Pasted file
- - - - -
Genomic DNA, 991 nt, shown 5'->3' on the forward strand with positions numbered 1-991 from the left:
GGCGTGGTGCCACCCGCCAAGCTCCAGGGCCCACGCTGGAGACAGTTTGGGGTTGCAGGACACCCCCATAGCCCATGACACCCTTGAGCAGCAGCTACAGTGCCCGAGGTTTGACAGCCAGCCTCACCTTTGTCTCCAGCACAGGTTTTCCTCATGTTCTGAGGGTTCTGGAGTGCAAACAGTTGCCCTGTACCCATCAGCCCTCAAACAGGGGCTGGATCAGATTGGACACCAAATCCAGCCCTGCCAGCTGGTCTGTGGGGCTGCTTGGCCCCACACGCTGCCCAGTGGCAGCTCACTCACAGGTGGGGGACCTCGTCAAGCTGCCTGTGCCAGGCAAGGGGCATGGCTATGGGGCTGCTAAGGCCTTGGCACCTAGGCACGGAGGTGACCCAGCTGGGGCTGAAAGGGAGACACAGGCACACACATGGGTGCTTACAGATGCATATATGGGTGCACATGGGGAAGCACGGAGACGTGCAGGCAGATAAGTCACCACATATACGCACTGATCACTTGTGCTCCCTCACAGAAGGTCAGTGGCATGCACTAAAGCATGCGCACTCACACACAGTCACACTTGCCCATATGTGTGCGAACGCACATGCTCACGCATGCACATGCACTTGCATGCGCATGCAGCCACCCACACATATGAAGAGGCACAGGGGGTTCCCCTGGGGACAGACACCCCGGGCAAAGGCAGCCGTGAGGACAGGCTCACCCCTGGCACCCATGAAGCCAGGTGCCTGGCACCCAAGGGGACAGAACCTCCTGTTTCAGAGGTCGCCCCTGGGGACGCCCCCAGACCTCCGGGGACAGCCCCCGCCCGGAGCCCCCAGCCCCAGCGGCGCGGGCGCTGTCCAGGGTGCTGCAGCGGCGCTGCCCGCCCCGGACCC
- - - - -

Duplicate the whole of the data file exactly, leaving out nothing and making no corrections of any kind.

Genomic DNA, 991 nt, shown 5'->3' on the forward strand with positions numbered 1-991 from the left:
GGCGTGGTGCCACCCGCCAAGCTCCAGGGCCCACGCTGGAGACAGTTTGGGGTTGCAGGACACCCCCATAGCCCATGACACCCTTGAGCAGCAGCTACAGTGCCCGAGGTTTGACAGCCAGCCTCACCTTTGTCTCCAGCACAGGTTTTCCTCATGTTCTGAGGGTTCTGGAGTGCAAACAGTTGCCCTGTACCCATCAGCCCTCAAACAGGGGCTGGATCAGATTGGACACCAAATCCAGCCCTGCCAGCTGGTCTGTGGGGCTGCTTGGCCCCACACGCTGCCCAGTGGCAGCTCACTCACAGGTGGGGGACCTCGTCAAGCTGCCTGTGCCAGGCAAGGGGCATGGCTATGGGGCTGCTAAGGCCTTGGCACCTAGGCACGGAGGTGACCCAGCTGGGGCTGAAAGGGAGACACAGGCACACACATGGGTGCTTACAGATGCATATATGGGTGCACATGGGGAAGCACGGAGACGTGCAGGCAGATAAGTCACCACATATACGCACTGATCACTTGTGCTCCCTCACAGAAGGTCAGTGGCATGCACTAAAGCATGCGCACTCACACACAGTCACACTTGCCCATATGTGTGCGAACGCACATGCTCACGCATGCACATGCACTTGCATGCGCATGCAGCCACCCACACATATGAAGAGGCACAGGGGGTTCCCCTGGGGACAGACACCCCGGGCAAAGGCAGCCGTGAGGACAGGCTCACCCCTGGCACCCATGAAGCCAGGTGCCTGGCACCCAAGGGGACAGAACCTCCTGTTTCAGAGGTCGCCCCTGGGGACGCCCCCAGACCTCCGGGGACAGCCCCCGCCCGGAGCCCCCAGCCCCAGCGGCGCGGGCGCTGTCCAGGGTGCTGCAGCGGCGCTGCCCGCCCCGGACCC